Þorrablót, a tradition is celebrated in Iceland
From the beginning of the settlement of Iceland in the ninth century, people had to make precautions for feed themselves during the long cold winters. Up to eight months a year there was hardly any fresh food. The Icelanders were forced to stockpile food and take various measures to preserve it. It wasn´t until freezers for household were invented in the 20th century that it became possible to preserve food over a longer period of time.
Salt was not available in Iceland
The Icelanders had to be particularly creative. It was already known at that time that meat and fish could be preserved by salting them. But salt was already a treasure on the European continent. It was not available in remote Iceland. Instead of salt, the Icelanders had the brilliant idea to make whey from skimmed milk naturally sour within a few days. With the sour whey one could make cooked meat products sour and thus durable in big bins of barrels.
Another method to increase the shelf life of food was drying. Above all fish was made durable with it. A very special form of preservation was applied to sharks, by fermenting the urine containing shark “meat”, based on the fact that sharks have no kidneys and deliver the urine through the skin.
Icelandic fish as an export article
Later, when salt was also easy to get in Iceland, both the meat and the fish were preserved in this way. Salted cod was exported as “Bacala” to southern European countries. In addition, salted food could be further processed by smoking it. As such, they still enjoy the reputation of excellent food today, whether as smoked leg of lamb (Hangikjöt – smoked meat) or as precious smoked char/ salmon.
With the introduction of freezing technology, in about the first half of the last century, “survival in winter” became much easier. It didn’t last long until the ancient way of storing food was half a way forgotten. In the 1950s, clever and probably historically inclined restaurant operators came up with the idea of organising festivities where this food, preserved in the old style and already known as “traditional food”, was served. Since then these festivities have been called “Þorrablót”, pronounced like Thorrablot.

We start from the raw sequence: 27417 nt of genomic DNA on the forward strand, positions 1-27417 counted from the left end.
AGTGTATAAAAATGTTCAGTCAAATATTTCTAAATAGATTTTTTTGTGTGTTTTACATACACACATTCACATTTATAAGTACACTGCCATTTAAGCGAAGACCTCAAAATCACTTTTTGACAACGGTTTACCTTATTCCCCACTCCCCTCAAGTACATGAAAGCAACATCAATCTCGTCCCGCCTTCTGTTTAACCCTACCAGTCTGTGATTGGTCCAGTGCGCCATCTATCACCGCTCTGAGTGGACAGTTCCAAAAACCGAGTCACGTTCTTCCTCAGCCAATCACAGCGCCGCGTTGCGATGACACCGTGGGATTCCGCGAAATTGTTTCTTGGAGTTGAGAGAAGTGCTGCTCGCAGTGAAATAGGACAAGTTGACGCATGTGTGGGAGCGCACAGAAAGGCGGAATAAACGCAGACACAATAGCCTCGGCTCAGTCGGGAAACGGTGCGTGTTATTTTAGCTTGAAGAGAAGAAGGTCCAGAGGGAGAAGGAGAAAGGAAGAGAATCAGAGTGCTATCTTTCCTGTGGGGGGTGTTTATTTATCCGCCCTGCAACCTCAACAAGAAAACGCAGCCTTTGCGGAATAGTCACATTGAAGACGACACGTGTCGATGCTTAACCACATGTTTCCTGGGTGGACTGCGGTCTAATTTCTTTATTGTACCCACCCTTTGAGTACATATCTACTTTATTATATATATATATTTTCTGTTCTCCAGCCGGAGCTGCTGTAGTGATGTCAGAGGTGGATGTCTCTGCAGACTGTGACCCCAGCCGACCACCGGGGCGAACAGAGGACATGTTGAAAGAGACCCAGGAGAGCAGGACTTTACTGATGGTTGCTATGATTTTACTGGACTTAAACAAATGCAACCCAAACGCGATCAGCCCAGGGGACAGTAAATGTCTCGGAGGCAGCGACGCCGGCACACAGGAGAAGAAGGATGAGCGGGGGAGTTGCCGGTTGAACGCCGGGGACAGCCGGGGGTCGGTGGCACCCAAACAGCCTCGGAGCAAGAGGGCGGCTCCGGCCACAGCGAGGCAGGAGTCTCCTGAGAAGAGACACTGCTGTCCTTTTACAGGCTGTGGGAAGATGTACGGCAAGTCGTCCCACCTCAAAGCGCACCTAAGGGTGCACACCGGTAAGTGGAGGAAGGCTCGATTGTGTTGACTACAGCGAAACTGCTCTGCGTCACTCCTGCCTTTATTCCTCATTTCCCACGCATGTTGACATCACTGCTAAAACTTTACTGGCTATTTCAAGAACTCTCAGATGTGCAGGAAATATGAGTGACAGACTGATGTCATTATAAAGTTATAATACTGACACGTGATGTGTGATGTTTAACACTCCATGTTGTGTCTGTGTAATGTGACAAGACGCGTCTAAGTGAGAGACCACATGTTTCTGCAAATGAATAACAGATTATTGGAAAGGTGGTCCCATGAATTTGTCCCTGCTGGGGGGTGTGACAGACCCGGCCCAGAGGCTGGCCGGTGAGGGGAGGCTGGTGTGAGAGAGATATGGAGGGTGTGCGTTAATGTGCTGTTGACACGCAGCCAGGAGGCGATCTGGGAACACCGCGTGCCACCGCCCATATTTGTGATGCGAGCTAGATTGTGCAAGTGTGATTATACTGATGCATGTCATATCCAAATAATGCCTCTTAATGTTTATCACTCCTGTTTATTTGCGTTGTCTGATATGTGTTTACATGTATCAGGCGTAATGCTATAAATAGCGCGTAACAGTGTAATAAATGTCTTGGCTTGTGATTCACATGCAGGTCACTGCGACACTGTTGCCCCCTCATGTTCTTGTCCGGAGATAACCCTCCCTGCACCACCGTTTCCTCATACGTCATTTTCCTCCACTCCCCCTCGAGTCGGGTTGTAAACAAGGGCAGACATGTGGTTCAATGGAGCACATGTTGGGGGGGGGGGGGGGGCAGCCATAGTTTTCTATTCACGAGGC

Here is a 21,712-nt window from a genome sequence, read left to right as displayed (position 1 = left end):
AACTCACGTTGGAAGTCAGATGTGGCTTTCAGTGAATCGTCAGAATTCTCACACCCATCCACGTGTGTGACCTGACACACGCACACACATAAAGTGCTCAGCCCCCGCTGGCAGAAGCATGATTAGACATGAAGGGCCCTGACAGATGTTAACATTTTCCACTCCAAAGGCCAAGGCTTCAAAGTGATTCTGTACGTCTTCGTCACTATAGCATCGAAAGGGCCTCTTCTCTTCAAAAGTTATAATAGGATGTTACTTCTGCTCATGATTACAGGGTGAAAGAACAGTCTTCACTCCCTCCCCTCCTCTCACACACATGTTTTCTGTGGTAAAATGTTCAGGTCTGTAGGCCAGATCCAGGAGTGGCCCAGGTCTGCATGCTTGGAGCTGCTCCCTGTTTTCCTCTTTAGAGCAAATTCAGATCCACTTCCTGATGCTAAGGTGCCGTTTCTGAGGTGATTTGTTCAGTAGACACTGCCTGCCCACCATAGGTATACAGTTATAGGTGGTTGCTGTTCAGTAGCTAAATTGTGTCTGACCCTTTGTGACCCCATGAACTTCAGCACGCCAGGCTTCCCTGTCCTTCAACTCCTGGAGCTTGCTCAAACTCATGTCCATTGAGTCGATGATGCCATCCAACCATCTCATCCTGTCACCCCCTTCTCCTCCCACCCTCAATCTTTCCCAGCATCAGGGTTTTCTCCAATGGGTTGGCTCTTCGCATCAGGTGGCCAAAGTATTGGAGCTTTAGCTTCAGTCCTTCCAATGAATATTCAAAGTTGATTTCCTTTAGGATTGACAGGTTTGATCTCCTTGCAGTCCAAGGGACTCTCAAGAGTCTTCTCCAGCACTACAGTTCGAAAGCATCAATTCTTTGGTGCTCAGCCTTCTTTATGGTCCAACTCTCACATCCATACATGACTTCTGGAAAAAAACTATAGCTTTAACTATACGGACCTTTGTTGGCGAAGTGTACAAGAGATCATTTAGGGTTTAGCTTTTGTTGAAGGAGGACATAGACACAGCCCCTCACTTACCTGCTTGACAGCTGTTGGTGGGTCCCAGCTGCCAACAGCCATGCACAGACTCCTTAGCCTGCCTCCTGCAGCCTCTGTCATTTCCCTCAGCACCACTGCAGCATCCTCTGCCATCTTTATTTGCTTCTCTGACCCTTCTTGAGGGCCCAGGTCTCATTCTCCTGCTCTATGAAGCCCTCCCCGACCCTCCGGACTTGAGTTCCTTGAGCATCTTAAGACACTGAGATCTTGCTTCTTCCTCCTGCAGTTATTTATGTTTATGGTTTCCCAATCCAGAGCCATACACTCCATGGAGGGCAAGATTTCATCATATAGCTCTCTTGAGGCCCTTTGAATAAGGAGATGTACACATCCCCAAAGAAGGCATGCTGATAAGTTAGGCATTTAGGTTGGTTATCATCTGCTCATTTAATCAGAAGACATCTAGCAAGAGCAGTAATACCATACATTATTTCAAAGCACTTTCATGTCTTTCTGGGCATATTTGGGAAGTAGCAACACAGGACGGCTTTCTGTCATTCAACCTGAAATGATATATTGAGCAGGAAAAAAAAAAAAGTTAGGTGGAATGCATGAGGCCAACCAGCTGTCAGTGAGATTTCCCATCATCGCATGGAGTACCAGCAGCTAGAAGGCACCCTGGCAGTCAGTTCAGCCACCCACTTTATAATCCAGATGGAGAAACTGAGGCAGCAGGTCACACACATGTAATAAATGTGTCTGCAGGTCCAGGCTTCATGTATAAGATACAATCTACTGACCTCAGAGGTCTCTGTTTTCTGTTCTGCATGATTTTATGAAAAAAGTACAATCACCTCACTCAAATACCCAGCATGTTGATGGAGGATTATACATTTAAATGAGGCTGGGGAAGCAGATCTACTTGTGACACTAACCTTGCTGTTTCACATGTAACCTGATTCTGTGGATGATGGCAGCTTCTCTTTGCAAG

Þorrablót is a cult
These Þorrablót events have experienced a real boom in the past 70 years. Even today people celebrate “as if there was no tomorrow”. Every club, every community, every family or group of friends celebrates Þorrablót at least once in the month of Þorri. This month belongs to the old time registration, when the months had names close to nature, like Góa (goodness), Heyannir (hay harvest) and Mörsugur (fat sucker). Only the meaning of Þorri can not be easily interpreted. But one can imagine this name referring to a cold and rough man. The month Þorri is in the middle of winter, in the hardest part of the year. The ancient month Þorri starts on a Saturday, the “Bondadagur” -the man’s day, around the 20th of January and lasts until the Women’s day comes, a Sunday close to 20th of February. It is said that if you manage this month, you will have survived the winter. The word Þorrablót means an eating fete in the month Þorri, enriched with music and dance.
Icelanders let it really crack
Þorrablót is thus a gourmet orgy, where the singed sheep’s heads (or sheep’s head brawn for the sissies), the acidified mutton testicles, the fermented shark, the pickled herring, the soured mush of the sheep and/or soured whale skin fat, the dried fish and the raw smoked meat of the lamb (Hangikjöt) is eaten with the greatest pleasure. The digestion of this rich and fat meal can be significantly eased by rounding it off with a sip -or a load- of the Icelandic schnapps Brennivín. The schnapps, that some people see as a reward for a successful consumption of these delicacies, is also known by its nickname “Black Death”.
Þorrablót in Iceland like Oktoberfest in Germany
It is a very interesting development, that Þorrablót has taken over the years: from a necessity to survive the long winters over to a festival, which enjoys a similar status with the locals as the Oktoberfest in Germany. Maybe Þorrablót will become a tourist magnet like the Oktoberfest in the future, although this cuisine might not be as suitable for the masses as Bavarian beer and Bavarian snack?
If you want to get your own impression of Þorrablót, you can rent one of our holiday homes and enjoy the traditional Icelandic food there. Here you can discreetly taste the various items, without exposing yourself to the scoffing eyes of the locals, if your food doesn’t seem quite right to you. You can buy this delicious food :-), normally called “Þorramatur”, in portions e.g. in the restaurant Múlakaffi (https://www.mulakaffi.is/is/veislumatsedlar/thorramatur) or – in smaller amounts as precaution – in different supermarkets in Iceland, e.g. “Krónan” (kronan.is) and Bonus (bonus.is)
Enjoy your meal!